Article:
Economic Sociology of Capitalist Development
Edited by Yuichi Shionoya and Tamotsu Nishizawa
Chapter 12: Frictions in Schumpeter’s Theory of Unemployment
12. Frictions in Schumpeter’s theory of unemployment Mauro Boianovsky and Hans-Michael Trautwein 12.1 INTRODUCTION Joseph Alois Schumpeter (1883–1950) is world renowned for various innovations that he introduced to economic thinking, such as the concept of innovation itself and the notion of economic development as an evolutionary process of creative destruction. He is less well known for his views on unemployment. This may largely be due to the fact that unemployment was not a prominent theme in his writings. Throughout his long career, Schumpeter dedicated only one article (1927) and one section in Business Cycles (1939) to a systematic discussion of unemployment. His other comments on the issue are brief and scattered over a wide range of publications from more than four decades.1 Furthermore, Schumpeter presented his views on unemployment in a fashion that seemed to downplay its relevance. In his Theory of Economic Development (1911; 1934) and elsewhere, he considered unemployment to be a frictional phenomenon that occurs temporarily, when production factors are reallocated from contracting to expanding units during the cyclical process of creative destruction. Expounding his ‘liquidationist’ conviction, according to which depressions should be understood as cures of previous maladjustments to technological and economic change, Schumpeter argued that cyclical unemployment and other ‘recurrent troubles of the capitalist society . . . are the means to reconstruct each time the economic system on a more eﬃcient plan’ (1934 : 113). With regard to the debates about the employment eﬀects of technical progress, which had started with Ricardo’s (1821 [1951...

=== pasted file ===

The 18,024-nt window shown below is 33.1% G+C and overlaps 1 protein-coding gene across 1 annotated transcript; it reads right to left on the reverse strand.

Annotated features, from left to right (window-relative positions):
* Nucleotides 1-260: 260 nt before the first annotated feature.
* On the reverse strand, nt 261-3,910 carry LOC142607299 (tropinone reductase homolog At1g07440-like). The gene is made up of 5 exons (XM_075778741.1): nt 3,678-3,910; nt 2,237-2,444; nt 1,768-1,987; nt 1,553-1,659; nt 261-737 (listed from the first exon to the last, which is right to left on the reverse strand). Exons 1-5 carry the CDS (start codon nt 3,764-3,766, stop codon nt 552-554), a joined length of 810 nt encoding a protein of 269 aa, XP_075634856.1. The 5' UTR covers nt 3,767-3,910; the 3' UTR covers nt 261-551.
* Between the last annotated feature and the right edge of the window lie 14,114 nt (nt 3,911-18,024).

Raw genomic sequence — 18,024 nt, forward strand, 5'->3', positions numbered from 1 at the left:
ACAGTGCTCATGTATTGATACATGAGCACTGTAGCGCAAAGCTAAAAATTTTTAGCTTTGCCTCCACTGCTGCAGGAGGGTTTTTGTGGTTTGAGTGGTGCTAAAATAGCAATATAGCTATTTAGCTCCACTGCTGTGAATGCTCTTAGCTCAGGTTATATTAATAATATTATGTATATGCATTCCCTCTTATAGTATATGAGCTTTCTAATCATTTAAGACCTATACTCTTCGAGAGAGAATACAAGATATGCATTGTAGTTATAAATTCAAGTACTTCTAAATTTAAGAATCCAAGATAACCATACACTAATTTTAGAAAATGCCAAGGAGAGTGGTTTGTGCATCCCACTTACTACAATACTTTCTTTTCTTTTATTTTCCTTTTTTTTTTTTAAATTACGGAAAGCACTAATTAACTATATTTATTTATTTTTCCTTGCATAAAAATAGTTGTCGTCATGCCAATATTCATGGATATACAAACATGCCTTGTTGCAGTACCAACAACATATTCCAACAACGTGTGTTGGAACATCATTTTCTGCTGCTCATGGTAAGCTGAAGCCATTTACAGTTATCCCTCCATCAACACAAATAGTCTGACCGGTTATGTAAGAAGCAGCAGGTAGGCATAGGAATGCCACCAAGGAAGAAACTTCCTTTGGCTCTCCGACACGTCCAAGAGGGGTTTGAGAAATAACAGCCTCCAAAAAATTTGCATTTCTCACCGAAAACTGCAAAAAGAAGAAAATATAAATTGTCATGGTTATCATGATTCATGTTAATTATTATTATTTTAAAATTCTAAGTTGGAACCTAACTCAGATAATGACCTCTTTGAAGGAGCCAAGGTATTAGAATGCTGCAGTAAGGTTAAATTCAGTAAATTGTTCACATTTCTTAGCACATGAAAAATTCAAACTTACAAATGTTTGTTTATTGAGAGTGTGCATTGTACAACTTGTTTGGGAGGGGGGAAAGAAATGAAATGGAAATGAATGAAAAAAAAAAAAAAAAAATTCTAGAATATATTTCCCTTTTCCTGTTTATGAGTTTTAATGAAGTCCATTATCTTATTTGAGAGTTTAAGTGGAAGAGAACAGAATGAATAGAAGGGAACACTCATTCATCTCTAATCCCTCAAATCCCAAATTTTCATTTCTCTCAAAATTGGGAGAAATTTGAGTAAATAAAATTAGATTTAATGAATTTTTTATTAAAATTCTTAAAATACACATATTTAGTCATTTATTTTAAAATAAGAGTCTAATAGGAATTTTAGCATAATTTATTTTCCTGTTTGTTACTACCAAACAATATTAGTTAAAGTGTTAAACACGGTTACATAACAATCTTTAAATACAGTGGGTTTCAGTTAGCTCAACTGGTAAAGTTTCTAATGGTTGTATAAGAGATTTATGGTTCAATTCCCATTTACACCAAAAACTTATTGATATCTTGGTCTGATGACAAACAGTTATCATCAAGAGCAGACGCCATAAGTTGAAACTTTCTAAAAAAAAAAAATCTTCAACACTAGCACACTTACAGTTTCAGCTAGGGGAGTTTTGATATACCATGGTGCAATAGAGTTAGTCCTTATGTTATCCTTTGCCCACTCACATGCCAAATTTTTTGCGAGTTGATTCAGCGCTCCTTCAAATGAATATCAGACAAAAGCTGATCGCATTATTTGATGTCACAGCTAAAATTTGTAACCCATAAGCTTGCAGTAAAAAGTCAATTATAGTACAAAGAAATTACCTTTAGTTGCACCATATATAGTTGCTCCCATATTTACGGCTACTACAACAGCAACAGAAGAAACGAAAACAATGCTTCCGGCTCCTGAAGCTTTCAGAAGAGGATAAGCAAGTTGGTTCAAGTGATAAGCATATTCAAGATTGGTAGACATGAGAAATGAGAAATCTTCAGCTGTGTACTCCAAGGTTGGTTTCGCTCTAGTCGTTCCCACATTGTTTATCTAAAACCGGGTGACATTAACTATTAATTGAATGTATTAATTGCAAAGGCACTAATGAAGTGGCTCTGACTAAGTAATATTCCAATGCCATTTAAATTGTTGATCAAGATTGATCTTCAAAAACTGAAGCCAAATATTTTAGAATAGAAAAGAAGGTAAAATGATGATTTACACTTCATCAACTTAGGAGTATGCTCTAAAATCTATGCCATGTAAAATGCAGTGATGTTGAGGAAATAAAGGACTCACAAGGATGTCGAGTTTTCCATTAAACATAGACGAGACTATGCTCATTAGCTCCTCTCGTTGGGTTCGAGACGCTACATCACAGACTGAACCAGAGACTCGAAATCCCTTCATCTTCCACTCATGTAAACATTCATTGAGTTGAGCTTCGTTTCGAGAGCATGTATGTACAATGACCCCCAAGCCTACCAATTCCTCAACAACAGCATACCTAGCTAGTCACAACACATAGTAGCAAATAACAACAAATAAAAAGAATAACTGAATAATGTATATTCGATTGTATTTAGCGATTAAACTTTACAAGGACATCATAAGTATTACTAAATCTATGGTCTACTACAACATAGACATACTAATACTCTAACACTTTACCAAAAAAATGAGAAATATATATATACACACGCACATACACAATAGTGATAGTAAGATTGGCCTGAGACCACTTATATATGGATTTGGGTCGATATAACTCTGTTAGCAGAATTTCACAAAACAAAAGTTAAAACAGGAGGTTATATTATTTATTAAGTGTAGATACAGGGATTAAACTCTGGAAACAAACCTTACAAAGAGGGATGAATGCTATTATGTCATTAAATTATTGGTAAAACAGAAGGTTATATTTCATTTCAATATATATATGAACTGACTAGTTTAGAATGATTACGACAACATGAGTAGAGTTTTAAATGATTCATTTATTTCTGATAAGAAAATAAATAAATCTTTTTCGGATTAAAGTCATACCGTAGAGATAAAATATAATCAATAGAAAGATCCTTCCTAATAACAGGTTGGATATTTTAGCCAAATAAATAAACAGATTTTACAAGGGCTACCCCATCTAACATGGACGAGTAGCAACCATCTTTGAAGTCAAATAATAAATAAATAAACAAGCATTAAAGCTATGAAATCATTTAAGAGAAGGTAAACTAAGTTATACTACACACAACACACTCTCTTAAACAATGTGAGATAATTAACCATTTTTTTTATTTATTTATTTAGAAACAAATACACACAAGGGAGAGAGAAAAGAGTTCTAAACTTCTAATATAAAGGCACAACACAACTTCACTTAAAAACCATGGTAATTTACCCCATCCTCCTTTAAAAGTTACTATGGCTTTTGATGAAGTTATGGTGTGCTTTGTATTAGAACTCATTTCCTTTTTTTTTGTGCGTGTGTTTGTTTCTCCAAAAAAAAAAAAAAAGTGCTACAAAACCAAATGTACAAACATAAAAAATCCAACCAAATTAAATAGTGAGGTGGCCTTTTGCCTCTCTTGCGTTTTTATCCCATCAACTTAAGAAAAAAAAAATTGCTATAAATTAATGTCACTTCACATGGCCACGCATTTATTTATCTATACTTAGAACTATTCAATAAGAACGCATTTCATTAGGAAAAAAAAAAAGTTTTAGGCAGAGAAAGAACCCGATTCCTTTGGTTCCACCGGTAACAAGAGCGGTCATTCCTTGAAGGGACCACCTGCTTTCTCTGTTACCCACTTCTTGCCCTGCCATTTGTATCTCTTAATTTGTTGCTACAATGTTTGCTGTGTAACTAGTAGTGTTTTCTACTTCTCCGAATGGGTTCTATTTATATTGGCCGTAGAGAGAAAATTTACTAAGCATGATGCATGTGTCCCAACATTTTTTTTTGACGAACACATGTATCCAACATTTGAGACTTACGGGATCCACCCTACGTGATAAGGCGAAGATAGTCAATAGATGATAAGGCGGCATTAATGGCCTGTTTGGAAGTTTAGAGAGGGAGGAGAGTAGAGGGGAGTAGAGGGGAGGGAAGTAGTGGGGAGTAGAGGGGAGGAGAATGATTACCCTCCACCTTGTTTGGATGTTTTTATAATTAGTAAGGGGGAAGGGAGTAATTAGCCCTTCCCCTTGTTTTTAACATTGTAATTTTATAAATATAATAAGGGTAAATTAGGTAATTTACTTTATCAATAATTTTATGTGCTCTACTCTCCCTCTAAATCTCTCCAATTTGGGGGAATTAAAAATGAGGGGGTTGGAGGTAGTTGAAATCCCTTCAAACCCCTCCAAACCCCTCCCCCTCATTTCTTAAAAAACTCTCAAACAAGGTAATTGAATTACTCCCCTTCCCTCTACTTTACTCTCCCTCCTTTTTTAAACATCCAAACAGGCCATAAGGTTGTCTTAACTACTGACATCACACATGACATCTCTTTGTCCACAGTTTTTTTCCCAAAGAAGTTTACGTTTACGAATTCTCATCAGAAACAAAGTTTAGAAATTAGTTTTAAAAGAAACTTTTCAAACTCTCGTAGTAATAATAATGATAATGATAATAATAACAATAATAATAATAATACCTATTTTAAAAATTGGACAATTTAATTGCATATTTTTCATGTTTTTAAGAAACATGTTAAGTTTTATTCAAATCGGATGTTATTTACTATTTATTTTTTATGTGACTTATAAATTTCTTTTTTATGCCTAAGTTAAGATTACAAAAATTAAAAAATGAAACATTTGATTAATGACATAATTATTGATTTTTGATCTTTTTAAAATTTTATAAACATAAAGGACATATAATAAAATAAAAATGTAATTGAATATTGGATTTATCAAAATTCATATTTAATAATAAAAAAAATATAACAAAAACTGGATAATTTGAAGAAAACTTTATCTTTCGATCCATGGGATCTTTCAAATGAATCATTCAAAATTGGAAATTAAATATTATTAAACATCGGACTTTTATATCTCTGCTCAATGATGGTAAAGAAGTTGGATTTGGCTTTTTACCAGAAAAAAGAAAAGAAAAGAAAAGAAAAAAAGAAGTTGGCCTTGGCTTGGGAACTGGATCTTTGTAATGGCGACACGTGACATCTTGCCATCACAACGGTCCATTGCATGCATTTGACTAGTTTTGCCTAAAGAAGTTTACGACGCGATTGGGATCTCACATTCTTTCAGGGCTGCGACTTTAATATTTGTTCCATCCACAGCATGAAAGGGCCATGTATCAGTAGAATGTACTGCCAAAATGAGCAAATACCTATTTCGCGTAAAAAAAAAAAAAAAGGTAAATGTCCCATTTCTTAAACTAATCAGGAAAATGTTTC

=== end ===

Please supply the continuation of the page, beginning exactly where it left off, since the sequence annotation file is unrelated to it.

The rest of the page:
You are not authenticated to view the full text of this chapter or article.
Elgaronline requires a subscription or purchase to access the full text of books or journals. Please login through your library system or with your personal username and password on the homepage.
Non-subscribers can freely search the site, view abstracts/ extracts and download selected front matter and introductory chapters for personal use.
Your library may not have purchased all subject areas. If you are authenticated and think you should have access to this title, please contact your librarian.